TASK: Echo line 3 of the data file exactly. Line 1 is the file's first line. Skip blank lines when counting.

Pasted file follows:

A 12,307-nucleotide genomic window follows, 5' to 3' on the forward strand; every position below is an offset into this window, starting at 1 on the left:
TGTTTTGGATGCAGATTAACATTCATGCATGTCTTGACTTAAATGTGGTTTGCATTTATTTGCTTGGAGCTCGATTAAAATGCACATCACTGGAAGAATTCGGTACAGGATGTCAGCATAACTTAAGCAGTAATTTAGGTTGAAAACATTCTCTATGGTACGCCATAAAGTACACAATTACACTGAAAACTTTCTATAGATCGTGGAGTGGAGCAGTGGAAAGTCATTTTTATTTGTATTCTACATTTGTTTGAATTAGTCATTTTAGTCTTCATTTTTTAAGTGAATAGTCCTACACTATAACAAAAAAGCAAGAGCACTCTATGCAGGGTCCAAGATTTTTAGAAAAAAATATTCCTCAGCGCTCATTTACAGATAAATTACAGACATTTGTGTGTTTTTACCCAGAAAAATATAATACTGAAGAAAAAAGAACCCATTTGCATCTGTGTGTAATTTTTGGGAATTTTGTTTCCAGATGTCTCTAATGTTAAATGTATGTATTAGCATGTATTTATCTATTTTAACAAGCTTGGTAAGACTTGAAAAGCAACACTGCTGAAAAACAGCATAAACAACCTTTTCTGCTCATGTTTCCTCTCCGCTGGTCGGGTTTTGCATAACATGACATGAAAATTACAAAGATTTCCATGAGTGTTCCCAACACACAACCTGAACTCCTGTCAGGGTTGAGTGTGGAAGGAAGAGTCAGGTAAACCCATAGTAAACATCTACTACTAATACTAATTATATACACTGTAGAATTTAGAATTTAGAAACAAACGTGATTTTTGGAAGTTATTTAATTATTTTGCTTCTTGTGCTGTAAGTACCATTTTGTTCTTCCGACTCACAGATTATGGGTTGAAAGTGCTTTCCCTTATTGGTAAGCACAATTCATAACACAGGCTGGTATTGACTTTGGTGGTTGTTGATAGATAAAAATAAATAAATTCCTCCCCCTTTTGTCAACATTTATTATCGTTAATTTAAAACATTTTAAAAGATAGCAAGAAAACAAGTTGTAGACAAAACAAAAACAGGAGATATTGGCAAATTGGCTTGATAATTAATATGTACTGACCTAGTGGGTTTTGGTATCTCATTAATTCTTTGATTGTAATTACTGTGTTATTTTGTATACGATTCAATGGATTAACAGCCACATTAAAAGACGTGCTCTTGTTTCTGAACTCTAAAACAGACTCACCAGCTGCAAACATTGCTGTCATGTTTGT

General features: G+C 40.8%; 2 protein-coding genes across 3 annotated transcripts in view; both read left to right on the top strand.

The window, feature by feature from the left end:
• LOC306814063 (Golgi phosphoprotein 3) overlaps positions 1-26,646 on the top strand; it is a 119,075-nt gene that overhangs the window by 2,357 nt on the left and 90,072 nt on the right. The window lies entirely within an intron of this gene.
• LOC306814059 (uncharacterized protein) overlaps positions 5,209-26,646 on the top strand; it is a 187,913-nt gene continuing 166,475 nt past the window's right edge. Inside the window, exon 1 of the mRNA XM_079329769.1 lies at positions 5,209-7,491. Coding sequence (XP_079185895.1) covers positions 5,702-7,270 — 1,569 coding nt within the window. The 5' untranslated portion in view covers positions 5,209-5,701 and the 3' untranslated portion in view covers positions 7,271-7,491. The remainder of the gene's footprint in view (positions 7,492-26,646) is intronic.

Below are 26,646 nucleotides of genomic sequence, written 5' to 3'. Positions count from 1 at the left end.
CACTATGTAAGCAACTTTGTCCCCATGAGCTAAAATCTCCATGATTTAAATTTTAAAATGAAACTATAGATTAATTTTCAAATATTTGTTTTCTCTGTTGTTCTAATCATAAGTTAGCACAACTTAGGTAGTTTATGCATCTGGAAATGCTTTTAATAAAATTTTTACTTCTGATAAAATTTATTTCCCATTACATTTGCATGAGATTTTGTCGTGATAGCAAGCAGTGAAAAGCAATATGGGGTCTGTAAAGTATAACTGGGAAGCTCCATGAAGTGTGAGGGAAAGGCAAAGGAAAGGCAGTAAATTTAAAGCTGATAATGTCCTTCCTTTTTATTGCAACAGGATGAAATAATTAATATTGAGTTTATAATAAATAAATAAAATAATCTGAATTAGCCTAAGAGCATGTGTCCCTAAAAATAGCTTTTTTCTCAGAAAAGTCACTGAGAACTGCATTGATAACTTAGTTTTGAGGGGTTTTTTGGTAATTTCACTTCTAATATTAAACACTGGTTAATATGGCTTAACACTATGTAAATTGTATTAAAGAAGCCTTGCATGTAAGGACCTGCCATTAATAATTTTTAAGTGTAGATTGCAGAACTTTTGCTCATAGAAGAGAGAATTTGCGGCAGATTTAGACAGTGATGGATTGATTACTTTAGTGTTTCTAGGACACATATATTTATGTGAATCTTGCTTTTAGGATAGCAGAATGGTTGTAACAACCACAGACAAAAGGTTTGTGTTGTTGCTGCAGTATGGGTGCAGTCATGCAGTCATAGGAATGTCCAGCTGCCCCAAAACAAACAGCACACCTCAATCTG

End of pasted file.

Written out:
General features: G+C 40.8%; 2 protein-coding genes across 3 annotated transcripts in view; both read left to right on the top strand.